I finally got my food. It consisted of a flimsy peanut butter sandwich, and the treasured cup of soup. I walked away from the group, wanting to distance myself, not just from the potential issues, but the smell. I wanted to eat without gagging on the air around me, so I chose an isolated spot in the grass. It wasn’t isolated for long. A native American guy sat down to the right of me, which piqued my interest, as I’d always been fascinated by American Indian cultures. He was shirtless, long hair, mid 20’s, from what I could tell. He had a tattoo that read, “DOG SOLDIER.” I knew the Dog Soldiers were a warrior band, but I didn’t know which nation they belonged to, so I asked.
“Cheyenne.” he answered, focused on eating.
He was soon followed by a black man, who sat to his right. Things looked like they might get interesting. I was looking forward to whatever conversation followed.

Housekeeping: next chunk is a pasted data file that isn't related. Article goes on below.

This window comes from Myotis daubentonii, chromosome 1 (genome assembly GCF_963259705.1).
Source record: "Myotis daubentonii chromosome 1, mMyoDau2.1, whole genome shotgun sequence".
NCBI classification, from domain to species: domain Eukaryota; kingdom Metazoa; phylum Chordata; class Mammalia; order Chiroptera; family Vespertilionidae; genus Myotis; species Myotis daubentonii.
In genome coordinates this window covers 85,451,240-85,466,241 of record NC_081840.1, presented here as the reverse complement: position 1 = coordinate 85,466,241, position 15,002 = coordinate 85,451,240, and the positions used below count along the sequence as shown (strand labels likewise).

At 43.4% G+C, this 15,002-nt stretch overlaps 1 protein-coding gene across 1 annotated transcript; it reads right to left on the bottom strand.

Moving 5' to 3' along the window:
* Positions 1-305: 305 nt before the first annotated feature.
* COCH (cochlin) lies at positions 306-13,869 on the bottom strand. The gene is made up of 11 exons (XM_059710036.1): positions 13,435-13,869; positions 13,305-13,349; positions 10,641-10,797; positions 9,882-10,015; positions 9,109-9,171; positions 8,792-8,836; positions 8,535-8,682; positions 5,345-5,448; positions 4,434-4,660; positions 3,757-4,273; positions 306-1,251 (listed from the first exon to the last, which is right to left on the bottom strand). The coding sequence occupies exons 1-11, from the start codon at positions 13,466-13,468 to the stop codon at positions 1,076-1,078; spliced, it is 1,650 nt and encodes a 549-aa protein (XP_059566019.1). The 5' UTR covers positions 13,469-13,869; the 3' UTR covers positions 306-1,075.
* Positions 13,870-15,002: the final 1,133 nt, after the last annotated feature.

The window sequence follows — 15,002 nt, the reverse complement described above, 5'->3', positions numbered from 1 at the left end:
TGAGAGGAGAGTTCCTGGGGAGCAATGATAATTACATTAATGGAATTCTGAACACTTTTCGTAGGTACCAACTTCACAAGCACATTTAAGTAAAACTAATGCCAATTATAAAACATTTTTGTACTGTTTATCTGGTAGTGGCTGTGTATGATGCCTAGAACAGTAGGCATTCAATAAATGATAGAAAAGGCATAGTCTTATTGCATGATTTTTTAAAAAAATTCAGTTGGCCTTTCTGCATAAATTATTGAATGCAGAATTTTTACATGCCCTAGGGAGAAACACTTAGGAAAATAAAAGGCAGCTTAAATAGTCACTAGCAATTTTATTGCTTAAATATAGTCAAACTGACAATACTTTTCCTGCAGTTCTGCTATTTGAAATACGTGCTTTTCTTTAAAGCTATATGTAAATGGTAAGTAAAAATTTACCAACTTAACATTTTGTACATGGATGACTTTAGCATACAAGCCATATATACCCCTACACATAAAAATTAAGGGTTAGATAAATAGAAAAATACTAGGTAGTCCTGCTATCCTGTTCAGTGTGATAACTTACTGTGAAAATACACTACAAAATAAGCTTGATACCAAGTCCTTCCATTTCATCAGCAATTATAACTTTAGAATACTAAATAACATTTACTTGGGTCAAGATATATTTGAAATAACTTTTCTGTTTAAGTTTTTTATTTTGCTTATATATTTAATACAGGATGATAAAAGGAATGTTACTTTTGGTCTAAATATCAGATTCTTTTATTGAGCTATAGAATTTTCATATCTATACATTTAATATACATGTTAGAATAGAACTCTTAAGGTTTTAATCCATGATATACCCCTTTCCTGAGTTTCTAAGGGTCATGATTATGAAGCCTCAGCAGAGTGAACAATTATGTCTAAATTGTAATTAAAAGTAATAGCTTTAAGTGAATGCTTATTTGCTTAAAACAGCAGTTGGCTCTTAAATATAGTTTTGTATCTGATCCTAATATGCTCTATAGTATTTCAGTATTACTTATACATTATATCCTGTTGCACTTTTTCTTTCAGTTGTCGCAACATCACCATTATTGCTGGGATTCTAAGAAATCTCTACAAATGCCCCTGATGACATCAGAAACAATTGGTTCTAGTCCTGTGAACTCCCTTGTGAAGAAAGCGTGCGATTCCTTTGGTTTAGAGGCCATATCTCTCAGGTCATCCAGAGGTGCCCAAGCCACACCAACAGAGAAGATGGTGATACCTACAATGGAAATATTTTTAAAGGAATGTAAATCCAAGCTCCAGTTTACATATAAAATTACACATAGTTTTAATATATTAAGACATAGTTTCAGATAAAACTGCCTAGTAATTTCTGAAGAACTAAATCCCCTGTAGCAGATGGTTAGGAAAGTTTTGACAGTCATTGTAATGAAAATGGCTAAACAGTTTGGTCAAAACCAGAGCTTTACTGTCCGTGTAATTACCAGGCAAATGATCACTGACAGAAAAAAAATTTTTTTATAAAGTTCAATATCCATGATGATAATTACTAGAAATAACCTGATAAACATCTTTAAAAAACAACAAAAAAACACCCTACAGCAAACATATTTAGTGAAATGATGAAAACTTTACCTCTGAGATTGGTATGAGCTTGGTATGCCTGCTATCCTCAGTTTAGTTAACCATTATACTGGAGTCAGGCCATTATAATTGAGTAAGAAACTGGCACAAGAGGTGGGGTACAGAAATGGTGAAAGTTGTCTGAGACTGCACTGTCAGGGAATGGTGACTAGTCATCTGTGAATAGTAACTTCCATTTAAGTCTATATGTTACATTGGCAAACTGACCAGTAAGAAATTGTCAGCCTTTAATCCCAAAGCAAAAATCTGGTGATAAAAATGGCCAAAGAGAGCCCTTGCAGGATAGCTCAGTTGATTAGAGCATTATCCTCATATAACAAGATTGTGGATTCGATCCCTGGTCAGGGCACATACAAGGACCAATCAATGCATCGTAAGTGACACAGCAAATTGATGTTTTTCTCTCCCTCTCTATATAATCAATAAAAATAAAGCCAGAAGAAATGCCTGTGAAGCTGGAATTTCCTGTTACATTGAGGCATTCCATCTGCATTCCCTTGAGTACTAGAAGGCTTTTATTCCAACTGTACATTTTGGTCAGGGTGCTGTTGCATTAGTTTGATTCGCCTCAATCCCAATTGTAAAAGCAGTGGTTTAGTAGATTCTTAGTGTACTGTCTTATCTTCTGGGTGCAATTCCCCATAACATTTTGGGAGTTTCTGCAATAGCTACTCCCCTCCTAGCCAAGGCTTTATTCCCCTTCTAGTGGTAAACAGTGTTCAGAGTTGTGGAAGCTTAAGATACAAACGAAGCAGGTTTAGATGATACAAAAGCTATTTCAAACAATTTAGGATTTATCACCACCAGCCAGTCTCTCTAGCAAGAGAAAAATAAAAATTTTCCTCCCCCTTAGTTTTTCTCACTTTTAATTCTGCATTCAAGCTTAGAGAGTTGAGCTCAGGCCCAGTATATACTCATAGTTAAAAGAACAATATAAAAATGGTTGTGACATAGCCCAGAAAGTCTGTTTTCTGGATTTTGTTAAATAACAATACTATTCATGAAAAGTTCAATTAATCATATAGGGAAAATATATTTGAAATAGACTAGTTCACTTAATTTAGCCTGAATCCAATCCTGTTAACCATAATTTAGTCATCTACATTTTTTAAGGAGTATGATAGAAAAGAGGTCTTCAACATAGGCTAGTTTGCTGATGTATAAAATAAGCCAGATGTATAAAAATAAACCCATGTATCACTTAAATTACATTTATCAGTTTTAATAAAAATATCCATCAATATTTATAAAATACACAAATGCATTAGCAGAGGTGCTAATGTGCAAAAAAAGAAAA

It didn’t happen. We were interrupted by a large black man screaming. “You ain’t homeless, cracka! You just takin’ from us!”
We all looked at him, as he stared at me. Shit.
“Why you muthafuckas sittin’ wit’ that white boy?”
The black man who had sat with us told him to shut the fuck the up.
I started to devour my food.
“Lookit him eatin’ our food!”
The black man near us got up. “I told you to shut the fuck up!”
As they started fighting, the Cheyenne and I got up, and left in different directions, with me shoveling food into my face.
I watched the fight as I left. It wasn’t too serious. The interloper was afraid of the man who had sat near us, and kept backing up, out of distance. Either way, I didn’t want police attention, so just kept walking back toward Dupont Circle. I appreciated the man standing up, but it seemed that they knew each other, and a lot of it had to do with him being tired of hearing his shit. I didn’t need the complications or chaos.
Once back, I lazily panhandled, more to occupy my time until John came home. When he did, I walked over to his apartment. I drank some of the vodka and orange juice I had left there, until I felt loose and warm.